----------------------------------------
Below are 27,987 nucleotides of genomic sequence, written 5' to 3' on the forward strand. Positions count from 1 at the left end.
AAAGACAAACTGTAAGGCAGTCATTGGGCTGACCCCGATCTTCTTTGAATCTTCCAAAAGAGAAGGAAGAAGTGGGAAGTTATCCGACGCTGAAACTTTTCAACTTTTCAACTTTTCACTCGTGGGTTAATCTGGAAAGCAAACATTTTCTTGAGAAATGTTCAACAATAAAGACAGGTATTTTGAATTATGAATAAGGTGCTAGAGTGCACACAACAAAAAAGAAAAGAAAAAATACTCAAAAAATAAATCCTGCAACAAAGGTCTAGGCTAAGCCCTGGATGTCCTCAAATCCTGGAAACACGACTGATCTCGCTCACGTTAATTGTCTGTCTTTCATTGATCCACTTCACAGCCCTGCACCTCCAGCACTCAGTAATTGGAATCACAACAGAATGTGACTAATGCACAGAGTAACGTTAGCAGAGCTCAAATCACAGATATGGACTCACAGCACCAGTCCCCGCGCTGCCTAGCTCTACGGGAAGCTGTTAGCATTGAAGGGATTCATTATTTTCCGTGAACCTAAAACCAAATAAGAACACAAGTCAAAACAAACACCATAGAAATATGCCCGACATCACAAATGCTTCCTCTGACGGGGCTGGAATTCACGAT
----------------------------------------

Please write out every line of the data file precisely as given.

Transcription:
Below are 27,987 nucleotides of genomic sequence, written 5' to 3' on the forward strand. Positions count from 1 at the left end.
AAAGACAAACTGTAAGGCAGTCATTGGGCTGACCCCGATCTTCTTTGAATCTTCCAAAAGAGAAGGAAGAAGTGGGAAGTTATCCGACGCTGAAACTTTTCAACTTTTCAACTTTTCACTCGTGGGTTAATCTGGAAAGCAAACATTTTCTTGAGAAATGTTCAACAATAAAGACAGGTATTTTGAATTATGAATAAGGTGCTAGAGTGCACACAACAAAAAAGAAAAGAAAAAATACTCAAAAAATAAATCCTGCAACAAAGGTCTAGGCTAAGCCCTGGATGTCCTCAAATCCTGGAAACACGACTGATCTCGCTCACGTTAATTGTCTGTCTTTCATTGATCCACTTCACAGCCCTGCACCTCCAGCACTCAGTAATTGGAATCACAACAGAATGTGACTAATGCACAGAGTAACGTTAGCAGAGCTCAAATCACAGATATGGACTCACAGCACCAGTCCCCGCGCTGCCTAGCTCTACGGGAAGCTGTTAGCATTGAAGGGATTCATTATTTTCCGTGAACCTAAAACCAAATAAGAACACAAGTCAAAACAAACACCATAGAAATATGCCCGACATCACAAATGCTTCCTCTGACGGGGCTGGAATTCACGAT